What Have Democrats Done for Black Voters? Quite A Lot, Actually…
By Markose Butler
This is part four in a series on different policy agendas the Democratic Party can embrace to re-engage with Black voters and show that they are working to concretely improve the lives of African Americans. The first entry was published in The Hill and can be found here, part 2 appeared in Newsweek and can be found here, the third entry was placed in The 74 and can be found here.
If you’ve kept up with my series of writings this past month, it’s easy to see a common theme emerge. February is Black History Month and over that time, I’ve touched on different areas in which the Democratic Party has let the African American community down by not embracing reforms that could truly unleash Black potential. This final installment will take a different tack: Instead of looking at what Democrats can improve on, this piece looks at the progress Democrats have made for the Black community.
It’s no secret that for decades the African American community has been a crucial component of the Democratic coalition. Ever since the New Deal, Democrats have made inroads with our community and after pushing the Civil Rights and Voting Rights acts through in the 1960s, Democrats have largely locked up the Black vote. While it’s clear that there are still areas in which government policy can both enhance and get out of the way of Black success, the Democratic Party has made strides since then towards improving the lives of African Americans and empowering their vote.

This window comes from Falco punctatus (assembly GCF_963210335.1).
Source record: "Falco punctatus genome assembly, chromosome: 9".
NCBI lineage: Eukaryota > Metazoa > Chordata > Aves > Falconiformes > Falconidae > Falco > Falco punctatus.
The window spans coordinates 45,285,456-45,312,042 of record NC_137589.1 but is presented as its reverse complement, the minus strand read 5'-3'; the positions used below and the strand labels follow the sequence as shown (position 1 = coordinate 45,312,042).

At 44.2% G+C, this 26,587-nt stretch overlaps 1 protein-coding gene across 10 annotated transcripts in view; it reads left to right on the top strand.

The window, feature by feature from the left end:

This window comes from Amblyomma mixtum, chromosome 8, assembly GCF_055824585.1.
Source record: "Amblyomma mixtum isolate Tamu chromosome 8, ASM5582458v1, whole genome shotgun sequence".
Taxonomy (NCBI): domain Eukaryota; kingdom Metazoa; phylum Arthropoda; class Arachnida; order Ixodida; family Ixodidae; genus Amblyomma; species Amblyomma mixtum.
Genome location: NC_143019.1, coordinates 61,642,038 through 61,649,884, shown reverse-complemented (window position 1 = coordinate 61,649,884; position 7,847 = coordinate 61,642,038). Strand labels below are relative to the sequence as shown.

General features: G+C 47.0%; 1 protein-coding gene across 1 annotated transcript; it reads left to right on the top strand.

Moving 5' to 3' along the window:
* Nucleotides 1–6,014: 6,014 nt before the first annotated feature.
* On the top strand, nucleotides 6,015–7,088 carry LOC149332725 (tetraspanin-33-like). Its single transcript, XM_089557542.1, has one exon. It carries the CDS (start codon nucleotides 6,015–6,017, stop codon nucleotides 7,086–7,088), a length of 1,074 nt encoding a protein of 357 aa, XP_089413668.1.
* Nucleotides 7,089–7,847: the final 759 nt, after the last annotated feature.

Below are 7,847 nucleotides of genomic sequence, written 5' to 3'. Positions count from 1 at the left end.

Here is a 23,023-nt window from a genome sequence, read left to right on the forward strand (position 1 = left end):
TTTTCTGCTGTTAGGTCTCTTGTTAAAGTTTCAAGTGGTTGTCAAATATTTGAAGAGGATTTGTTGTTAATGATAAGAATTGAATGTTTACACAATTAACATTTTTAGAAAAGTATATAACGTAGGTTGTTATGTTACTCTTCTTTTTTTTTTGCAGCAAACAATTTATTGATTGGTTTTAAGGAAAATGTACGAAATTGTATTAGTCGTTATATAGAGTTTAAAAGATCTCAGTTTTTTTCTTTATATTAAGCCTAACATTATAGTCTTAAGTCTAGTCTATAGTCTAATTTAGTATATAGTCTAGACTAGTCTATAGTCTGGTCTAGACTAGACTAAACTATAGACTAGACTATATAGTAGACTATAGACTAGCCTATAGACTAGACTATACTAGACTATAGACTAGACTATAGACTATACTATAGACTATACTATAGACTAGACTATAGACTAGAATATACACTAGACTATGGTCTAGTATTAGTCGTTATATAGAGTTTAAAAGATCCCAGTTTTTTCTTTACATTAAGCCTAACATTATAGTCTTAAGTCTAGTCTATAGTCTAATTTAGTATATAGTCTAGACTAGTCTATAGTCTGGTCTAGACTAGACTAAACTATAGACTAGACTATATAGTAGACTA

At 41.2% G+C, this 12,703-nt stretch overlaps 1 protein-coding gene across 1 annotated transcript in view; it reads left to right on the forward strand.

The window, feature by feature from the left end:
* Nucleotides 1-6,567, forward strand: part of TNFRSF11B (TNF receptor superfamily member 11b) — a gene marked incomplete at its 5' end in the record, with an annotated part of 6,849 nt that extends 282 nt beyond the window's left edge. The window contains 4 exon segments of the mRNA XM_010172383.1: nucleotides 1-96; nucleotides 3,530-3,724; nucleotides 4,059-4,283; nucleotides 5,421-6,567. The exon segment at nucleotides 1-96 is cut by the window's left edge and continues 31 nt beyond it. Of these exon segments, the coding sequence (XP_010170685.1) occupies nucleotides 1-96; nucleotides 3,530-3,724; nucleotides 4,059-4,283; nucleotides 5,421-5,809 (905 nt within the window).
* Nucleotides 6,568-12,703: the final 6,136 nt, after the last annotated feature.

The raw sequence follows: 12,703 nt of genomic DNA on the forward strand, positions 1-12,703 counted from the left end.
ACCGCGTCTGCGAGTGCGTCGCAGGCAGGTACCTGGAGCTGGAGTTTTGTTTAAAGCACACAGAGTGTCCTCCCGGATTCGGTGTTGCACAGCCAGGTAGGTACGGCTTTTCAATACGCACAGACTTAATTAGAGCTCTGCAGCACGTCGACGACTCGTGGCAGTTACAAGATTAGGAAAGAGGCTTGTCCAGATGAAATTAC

This is perhaps most clear in the fact that the Democratic Party is the only major American party to have a solid stance against gun violence. Gun violence disproportionately affects African Americans, be it in the form of domestic incidents, gang violence, or street crime. Democrats have repeatedly and forcefully stood for reauthorization of the assault weapons ban, Democratic-controlled cities and states have the strictest gun safety regulations, and recent controversial gun jurisprudence undid many gun safety measures passed in the Democratic cities of D.C. and Chicago. More to the point, increasing gun safety measures is something supported not just by most Americans, but specifically overwhelming numbers of African Americans refuse to vote for politicians who don’t support gun safety. By consistently passing laws improving gun safety, over the objections of powerful lobbies and in the face of a conservative Supreme Court, the Democratic Party demonstrates that it does take Black voices into account. Finally, gun violence is a racial justice issue: African Americans are twice as likely to die from gun violence and 10 times more likely to die of gun homicide as White Americans. From Trayvon Martin to Breonna Taylor to Renisha McBride and unfortunately too many others, gun violence has cut too many black lives short. By insisting on solutions to guns, the Democratic Party demonstrates that Black Lives do, in fact, Matter.